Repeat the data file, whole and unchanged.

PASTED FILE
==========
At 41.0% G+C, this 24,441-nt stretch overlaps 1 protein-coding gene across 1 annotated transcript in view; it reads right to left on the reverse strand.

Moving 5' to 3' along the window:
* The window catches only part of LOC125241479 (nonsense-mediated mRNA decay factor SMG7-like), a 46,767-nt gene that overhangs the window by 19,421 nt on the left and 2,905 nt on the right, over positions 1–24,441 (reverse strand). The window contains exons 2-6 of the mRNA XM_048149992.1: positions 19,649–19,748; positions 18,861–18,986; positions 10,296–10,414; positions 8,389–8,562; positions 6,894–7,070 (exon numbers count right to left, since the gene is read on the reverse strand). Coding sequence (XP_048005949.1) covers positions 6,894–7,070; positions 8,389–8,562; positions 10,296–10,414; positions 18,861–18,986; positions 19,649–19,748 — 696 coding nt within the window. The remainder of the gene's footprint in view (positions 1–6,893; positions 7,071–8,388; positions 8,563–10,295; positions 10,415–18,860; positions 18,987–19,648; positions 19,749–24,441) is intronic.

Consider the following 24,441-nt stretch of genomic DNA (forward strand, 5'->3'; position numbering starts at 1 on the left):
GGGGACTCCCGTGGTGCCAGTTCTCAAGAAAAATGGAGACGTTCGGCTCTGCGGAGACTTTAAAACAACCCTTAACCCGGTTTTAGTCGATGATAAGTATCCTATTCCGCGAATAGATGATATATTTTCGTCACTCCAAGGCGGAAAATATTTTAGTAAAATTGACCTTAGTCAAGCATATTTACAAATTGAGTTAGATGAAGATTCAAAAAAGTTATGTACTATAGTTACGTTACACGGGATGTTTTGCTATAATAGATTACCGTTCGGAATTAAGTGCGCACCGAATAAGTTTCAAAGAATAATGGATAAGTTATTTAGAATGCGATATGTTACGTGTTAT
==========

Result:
At 41.0% G+C, this 24,441-nt stretch overlaps 1 protein-coding gene across 1 annotated transcript in view; it reads right to left on the reverse strand.

Moving 5' to 3' along the window:
* The window catches only part of LOC125241479 (nonsense-mediated mRNA decay factor SMG7-like), a 46,767-nt gene that overhangs the window by 19,421 nt on the left and 2,905 nt on the right, over positions 1–24,441 (reverse strand). The window contains exons 2-6 of the mRNA XM_048149992.1: positions 19,649–19,748; positions 18,861–18,986; positions 10,296–10,414; positions 8,389–8,562; positions 6,894–7,070 (exon numbers count right to left, since the gene is read on the reverse strand). Coding sequence (XP_048005949.1) covers positions 6,894–7,070; positions 8,389–8,562; positions 10,296–10,414; positions 18,861–18,986; positions 19,649–19,748 — 696 coding nt within the window. The remainder of the gene's footprint in view (positions 1–6,893; positions 7,071–8,388; positions 8,563–10,295; positions 10,415–18,860; positions 18,987–19,648; positions 19,749–24,441) is intronic.

Consider the following 24,441-nt stretch of genomic DNA (forward strand, 5'->3'; position numbering starts at 1 on the left):
GGGGACTCCCGTGGTGCCAGTTCTCAAGAAAAATGGAGACGTTCGGCTCTGCGGAGACTTTAAAACAACCCTTAACCCGGTTTTAGTCGATGATAAGTATCCTATTCCGCGAATAGATGATATATTTTCGTCACTCCAAGGCGGAAAATATTTTAGTAAAATTGACCTTAGTCAAGCATATTTACAAATTGAGTTAGATGAAGATTCAAAAAAGTTATGTACTATAGTTACGTTACACGGGATGTTTTGCTATAATAGATTACCGTTCGGAATTAAGTGCGCACCGAATAAGTTTCAAAGAATAATGGATAAGTTATTTAGAATGCGATATGTTACGTGTTAT